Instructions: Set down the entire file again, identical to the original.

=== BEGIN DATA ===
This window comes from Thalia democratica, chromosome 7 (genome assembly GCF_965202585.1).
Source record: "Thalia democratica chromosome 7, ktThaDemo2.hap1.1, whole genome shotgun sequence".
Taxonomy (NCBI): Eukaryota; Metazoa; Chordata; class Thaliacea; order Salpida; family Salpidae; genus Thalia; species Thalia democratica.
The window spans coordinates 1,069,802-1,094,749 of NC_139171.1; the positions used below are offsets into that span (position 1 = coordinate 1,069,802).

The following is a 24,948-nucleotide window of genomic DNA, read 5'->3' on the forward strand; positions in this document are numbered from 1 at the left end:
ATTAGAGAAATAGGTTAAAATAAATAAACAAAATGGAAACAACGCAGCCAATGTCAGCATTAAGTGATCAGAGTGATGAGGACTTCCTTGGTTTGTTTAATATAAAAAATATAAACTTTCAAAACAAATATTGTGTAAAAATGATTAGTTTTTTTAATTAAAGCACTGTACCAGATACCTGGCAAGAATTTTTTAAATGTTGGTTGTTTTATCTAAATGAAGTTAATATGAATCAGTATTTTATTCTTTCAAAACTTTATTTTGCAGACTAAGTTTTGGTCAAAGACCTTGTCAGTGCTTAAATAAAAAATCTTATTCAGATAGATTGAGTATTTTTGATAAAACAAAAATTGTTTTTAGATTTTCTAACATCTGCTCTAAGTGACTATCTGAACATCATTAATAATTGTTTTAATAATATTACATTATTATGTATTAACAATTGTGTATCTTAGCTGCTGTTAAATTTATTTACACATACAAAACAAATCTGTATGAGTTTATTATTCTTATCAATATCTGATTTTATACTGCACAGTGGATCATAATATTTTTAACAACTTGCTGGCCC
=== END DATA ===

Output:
This window comes from Thalia democratica, chromosome 7 (genome assembly GCF_965202585.1).
Source record: "Thalia democratica chromosome 7, ktThaDemo2.hap1.1, whole genome shotgun sequence".
Taxonomy (NCBI): Eukaryota; Metazoa; Chordata; class Thaliacea; order Salpida; family Salpidae; genus Thalia; species Thalia democratica.
The window spans coordinates 1,069,802-1,094,749 of NC_139171.1; the positions used below are offsets into that span (position 1 = coordinate 1,069,802).

The following is a 24,948-nucleotide window of genomic DNA, read 5'->3' on the forward strand; positions in this document are numbered from 1 at the left end:
ATTAGAGAAATAGGTTAAAATAAATAAACAAAATGGAAACAACGCAGCCAATGTCAGCATTAAGTGATCAGAGTGATGAGGACTTCCTTGGTTTGTTTAATATAAAAAATATAAACTTTCAAAACAAATATTGTGTAAAAATGATTAGTTTTTTTAATTAAAGCACTGTACCAGATACCTGGCAAGAATTTTTTAAATGTTGGTTGTTTTATCTAAATGAAGTTAATATGAATCAGTATTTTATTCTTTCAAAACTTTATTTTGCAGACTAAGTTTTGGTCAAAGACCTTGTCAGTGCTTAAATAAAAAATCTTATTCAGATAGATTGAGTATTTTTGATAAAACAAAAATTGTTTTTAGATTTTCTAACATCTGCTCTAAGTGACTATCTGAACATCATTAATAATTGTTTTAATAATATTACATTATTATGTATTAACAATTGTGTATCTTAGCTGCTGTTAAATTTATTTACACATACAAAACAAATCTGTATGAGTTTATTATTCTTATCAATATCTGATTTTATACTGCACAGTGGATCATAATATTTTTAACAACTTGCTGGCCC